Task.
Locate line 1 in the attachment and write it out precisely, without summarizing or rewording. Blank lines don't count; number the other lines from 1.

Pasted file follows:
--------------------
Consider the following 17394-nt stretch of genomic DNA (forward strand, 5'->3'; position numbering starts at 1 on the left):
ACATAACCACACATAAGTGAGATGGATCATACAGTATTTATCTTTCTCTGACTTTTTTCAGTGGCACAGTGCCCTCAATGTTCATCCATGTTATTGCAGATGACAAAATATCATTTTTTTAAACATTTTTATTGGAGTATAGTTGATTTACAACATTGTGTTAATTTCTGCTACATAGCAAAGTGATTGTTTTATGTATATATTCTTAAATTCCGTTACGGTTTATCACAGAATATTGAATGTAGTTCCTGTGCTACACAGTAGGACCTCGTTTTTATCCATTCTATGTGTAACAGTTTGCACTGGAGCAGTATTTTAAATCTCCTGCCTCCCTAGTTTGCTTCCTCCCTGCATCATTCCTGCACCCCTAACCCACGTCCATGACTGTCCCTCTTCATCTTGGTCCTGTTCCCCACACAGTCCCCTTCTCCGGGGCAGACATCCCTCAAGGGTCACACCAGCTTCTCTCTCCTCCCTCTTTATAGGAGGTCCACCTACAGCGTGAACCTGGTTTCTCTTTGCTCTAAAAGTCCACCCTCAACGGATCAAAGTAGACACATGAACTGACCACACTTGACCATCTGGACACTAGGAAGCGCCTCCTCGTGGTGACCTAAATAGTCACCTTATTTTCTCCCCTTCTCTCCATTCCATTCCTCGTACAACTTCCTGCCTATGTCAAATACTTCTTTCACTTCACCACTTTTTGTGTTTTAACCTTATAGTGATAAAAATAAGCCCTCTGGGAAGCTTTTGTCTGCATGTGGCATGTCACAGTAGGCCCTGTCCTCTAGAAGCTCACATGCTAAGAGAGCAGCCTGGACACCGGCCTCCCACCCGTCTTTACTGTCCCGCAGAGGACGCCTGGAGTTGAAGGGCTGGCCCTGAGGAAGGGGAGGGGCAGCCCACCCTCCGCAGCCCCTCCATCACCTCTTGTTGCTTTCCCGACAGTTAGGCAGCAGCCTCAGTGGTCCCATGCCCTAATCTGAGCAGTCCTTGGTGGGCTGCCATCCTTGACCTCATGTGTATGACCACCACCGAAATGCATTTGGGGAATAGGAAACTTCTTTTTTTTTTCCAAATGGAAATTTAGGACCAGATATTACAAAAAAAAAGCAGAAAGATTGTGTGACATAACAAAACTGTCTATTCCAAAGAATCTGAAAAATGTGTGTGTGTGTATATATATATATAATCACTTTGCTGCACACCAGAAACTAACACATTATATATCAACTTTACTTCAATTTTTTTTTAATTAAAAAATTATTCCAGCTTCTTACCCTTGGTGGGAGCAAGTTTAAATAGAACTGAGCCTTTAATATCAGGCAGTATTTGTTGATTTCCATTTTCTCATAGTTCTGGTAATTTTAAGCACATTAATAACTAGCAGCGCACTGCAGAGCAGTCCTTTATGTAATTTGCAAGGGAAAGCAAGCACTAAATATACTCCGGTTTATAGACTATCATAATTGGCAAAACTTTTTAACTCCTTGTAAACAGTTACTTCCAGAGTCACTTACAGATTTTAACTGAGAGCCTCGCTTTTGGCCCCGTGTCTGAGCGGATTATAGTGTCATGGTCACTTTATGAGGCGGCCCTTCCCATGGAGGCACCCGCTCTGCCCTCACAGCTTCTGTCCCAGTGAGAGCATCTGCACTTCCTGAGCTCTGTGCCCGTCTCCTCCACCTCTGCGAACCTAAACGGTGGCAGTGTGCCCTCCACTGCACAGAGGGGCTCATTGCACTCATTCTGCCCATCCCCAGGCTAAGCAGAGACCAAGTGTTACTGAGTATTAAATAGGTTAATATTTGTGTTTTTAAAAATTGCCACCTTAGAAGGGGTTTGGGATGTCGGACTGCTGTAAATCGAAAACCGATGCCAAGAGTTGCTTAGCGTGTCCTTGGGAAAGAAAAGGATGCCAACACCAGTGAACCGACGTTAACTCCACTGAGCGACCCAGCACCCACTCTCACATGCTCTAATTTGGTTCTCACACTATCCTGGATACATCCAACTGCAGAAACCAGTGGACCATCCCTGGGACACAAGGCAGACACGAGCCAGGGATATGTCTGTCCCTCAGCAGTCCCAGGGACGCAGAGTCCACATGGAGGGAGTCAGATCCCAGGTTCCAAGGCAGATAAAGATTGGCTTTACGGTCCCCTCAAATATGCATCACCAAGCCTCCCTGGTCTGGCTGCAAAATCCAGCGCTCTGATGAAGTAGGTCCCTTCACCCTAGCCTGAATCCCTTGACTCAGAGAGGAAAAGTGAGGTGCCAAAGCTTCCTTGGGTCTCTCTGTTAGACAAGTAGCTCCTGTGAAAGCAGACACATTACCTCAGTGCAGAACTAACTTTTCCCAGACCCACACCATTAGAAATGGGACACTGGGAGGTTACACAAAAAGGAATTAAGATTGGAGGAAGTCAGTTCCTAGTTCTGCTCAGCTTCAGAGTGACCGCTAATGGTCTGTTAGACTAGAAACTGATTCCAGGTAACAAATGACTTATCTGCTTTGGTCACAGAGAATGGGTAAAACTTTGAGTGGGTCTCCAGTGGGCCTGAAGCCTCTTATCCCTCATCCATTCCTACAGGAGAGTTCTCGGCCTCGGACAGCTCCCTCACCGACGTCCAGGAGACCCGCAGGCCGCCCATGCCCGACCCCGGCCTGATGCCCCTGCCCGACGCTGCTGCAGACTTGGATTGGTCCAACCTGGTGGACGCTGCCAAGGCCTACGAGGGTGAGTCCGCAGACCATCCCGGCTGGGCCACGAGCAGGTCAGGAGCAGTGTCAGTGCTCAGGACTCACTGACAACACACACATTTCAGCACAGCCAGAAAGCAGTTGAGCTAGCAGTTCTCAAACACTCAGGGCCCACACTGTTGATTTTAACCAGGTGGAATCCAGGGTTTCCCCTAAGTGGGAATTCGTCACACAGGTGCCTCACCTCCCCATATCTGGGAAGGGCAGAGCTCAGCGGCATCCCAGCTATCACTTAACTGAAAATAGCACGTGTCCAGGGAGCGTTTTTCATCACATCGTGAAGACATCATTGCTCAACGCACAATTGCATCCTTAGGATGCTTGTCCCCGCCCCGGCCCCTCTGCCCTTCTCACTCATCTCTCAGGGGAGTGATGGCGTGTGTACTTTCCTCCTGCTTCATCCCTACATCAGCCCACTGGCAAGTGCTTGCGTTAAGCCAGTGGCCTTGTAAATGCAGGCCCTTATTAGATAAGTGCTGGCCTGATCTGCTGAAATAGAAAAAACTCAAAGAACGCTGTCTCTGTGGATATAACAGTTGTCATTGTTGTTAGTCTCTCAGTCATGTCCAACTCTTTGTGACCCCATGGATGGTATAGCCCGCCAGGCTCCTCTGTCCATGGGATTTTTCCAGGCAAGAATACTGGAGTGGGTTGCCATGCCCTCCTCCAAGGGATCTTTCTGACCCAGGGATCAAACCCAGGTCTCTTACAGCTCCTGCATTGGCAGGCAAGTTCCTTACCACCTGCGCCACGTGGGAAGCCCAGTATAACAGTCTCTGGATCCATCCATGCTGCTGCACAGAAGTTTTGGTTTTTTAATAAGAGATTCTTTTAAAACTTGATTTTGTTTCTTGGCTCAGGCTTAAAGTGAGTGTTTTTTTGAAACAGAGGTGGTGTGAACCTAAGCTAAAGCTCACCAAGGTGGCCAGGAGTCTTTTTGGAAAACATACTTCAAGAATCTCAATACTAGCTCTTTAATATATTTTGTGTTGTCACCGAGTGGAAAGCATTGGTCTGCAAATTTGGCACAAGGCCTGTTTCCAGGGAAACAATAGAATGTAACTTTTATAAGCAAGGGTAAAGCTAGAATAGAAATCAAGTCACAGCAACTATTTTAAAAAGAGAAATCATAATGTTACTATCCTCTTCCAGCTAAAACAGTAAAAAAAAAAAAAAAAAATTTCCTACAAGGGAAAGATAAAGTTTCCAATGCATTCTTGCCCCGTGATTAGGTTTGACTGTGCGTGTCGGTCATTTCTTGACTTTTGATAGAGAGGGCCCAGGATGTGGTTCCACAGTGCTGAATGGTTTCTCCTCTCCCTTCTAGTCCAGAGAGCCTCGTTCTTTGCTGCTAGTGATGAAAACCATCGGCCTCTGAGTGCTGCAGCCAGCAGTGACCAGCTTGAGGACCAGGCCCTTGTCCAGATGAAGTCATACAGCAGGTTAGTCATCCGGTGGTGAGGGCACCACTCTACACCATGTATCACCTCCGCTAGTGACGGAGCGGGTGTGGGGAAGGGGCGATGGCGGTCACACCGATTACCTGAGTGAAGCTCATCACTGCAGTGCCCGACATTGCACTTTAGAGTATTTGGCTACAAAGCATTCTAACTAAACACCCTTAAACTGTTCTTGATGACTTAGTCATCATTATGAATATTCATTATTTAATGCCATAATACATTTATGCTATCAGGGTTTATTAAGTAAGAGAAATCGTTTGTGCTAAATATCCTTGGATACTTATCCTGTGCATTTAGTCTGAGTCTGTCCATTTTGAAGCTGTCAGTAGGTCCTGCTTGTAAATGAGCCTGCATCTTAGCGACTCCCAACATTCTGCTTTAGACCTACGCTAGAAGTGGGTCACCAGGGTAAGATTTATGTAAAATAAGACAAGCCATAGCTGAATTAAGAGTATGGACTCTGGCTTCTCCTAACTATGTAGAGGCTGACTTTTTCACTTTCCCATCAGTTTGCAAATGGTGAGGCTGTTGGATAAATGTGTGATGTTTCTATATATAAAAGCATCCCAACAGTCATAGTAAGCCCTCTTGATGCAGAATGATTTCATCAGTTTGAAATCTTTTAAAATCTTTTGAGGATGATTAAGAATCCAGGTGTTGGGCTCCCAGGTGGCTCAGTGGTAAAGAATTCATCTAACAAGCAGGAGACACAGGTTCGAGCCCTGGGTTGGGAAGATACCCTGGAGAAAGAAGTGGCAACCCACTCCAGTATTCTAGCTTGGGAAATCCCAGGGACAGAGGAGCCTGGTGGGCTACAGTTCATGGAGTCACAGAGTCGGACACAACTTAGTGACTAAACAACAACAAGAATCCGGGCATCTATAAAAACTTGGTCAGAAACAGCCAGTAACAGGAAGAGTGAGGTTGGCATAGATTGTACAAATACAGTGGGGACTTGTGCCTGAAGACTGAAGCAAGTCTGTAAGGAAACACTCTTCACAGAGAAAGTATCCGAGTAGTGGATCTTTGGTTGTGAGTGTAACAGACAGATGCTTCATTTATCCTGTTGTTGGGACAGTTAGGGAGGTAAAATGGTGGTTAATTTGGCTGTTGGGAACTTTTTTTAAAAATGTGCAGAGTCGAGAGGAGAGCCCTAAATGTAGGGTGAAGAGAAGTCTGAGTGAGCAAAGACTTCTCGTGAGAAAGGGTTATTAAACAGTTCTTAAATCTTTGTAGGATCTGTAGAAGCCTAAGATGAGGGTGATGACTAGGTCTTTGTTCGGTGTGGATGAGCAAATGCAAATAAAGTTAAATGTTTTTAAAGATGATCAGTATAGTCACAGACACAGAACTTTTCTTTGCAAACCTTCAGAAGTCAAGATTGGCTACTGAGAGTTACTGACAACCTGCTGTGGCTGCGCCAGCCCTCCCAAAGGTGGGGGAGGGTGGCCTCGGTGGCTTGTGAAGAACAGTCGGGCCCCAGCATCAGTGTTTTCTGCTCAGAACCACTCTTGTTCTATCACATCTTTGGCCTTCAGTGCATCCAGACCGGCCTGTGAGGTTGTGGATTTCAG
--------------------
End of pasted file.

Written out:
Consider the following 17394-nt stretch of genomic DNA (forward strand, 5'->3'; position numbering starts at 1 on the left):